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If an emerging market lowers its impediments to outside investors, investment in its economy should increase accordingly. But UNC Kenan-Flagler finance professor Christian Lundblad and his colleagues discovered that the emerging country’s economy grew even more rapidly than would be expected from the amount of foreign investment.
“Something else is going on, something almost magical, beyond the natural first-order effect” said Lundblad. “That ‘something else’ is what productivity is all about.”
The impact of market openness on total-factor productivity growth mattered more than its effect on capital growth in an emerging country, Lundblad found in research conducted with Columbia University’s Geert Bekaert and Duke University’s Campbell Harvey. They published their paper “Financial Openness and Productivity” in World Development.
When a country makes regulatory decisions to open up to foreign investments, outsiders find it easier to invest in that country’s equity and bond markets and multinationals can more readily do large, long-term foreign-direct investments. That outside investment does more than pump in the means to improve physical capital – expand a factory, build more and better production machinery, add comprehensive computer systems. It seems to motivate businesses to want to be better.
“Something about the presence of foreigners creates a more efficient system, a better use of resources, an increase in productivity,” Lundblad said. “That’s what’s driving a lot of the overall economic growth we’re seeing. And that appears to be permanent.”
The permanence of those improvements has changed the investment playing field. Financial openness is associated with future improvements in financial development, institutional quality and macro-economic policies, an insight particularly germane to policy makers considering regulatory reforms.
“As the financial globalization story has played out, the economies into which we are all investing are becoming more efficient,” Lundblad said. “It’s no longer a story about low-cost labor and other low-hanging fruit we can invest in and take advantage of. Going forward, we’ll have to think differently about return on investment because these economies are becoming more advanced and competitive.”
Lundblad and his colleagues used a large collection of macroeconomic data in a regression context to explore the degree to which overall economic growth is affected by opening to foreigners. They measured the extent of regulatory change and documented the amount by which investments increased as a result. They then calculated the wedge between the level of economic growth that would be implied by this investment and the overall level of economic growth observed and linked the growth to measures of productivity. From that point, they dug a little deeper to come up with explanations for the higher-than-expected growth that they observed.
Emerging markets often pose special risks for foreign investors, who might be uneasy about a country’s unfamiliar policies or unusual regulatory environment. Outside investors could be leery that they won’t be able to make the profits they expect or be unable to bring their financial returns back home. Remaining attractive to foreign investors puts pressure on the emerging country to reduce its institutional and political risks. Opening the market to foreign investors creates a positive feedback loop that spirals upward. The increase in foreign investors fosters improvements in the institutional environment, which reduces the anxiety that prevents multinationals from investing, and their presence encourages even more stabilizing changes.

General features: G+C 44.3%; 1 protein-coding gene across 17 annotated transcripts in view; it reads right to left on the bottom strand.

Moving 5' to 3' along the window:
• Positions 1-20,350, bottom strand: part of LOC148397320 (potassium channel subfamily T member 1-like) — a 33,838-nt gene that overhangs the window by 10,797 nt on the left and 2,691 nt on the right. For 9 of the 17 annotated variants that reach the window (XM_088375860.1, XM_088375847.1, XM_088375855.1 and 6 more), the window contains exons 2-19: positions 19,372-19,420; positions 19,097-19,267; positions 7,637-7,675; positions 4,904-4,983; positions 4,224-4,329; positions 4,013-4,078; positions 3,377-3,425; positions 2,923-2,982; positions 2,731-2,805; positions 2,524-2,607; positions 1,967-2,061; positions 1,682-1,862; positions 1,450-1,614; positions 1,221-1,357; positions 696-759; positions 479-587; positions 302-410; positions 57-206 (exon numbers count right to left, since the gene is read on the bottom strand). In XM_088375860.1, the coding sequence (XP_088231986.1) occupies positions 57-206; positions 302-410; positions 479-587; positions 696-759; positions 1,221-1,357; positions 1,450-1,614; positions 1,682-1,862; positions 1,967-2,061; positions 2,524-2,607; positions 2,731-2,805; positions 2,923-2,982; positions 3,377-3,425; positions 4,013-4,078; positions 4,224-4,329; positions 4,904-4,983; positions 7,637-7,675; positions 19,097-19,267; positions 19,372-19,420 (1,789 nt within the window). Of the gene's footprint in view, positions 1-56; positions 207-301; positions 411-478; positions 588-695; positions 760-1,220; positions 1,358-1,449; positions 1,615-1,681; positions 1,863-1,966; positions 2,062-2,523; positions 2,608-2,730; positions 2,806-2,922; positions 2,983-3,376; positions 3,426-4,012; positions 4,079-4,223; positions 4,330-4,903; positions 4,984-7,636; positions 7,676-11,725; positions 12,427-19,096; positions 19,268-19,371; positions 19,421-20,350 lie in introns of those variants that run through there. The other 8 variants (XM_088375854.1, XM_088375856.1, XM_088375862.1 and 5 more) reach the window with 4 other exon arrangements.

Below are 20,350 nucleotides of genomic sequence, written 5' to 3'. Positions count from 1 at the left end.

“Opening your country to foreign investors does nothing if the institutional environment is so poor investors can’t make profits or bring them back home,” Lundblad said. “The prospect of outside investors provides incentive to improve the legal environment and strengthen protections in contracts, for instance.”
Welcoming outside investors entwines a country more with the rest of the world. Being on the global stage makes it harder for governments to mistreat foreign investors. But financial liberalization has its downside, too. While there is no evidence that such interconnectedness would make an emerging economy more prone to domestic crises, emerging countries have felt the global financial meltdown of recent years.
“Those emerging economies were along for the ride in a way they would not have been before,” Lundblad said. “The good outweighs the tradeoffs, but there are always tradeoffs.”
Building on this line of research, Lundblad already has begun to create a new method of measuring political risk, an institutional weakness that gets in the way of success even after a country might have opened up to foreign investors. Being able to quantify political risk would better inform investment decisions. That goes right back to the MBA classroom, Lundblad said.
“We could use that information to help improve capital expenditure decision for firms by having a better sense of what that institutional or political risk looks like,” he said. “As we make better investment decisions related to political risk, this collectively places additional pressure on governments to improve their investment climate. From there, we can hope to observe further efficiency improvements described in my research.”
Because despite the impression some investors harbor that financial globalization has brought some chaos, emerging countries are opening and changing, and many won’t change back.
“There’s a tremendous amount of good that comes with financial globalization,” Lundblad said. “We can’t lose sight of that.”Christian Lundblad is the Edward M. O’Herron Distinguished Scholar and professor of finance at UNC Kenan-Flagler.
[This article has been reproduced with permission from research from the UNC Kenan-Flagler Business School: http://www.kenan-flagler.unc.edu/]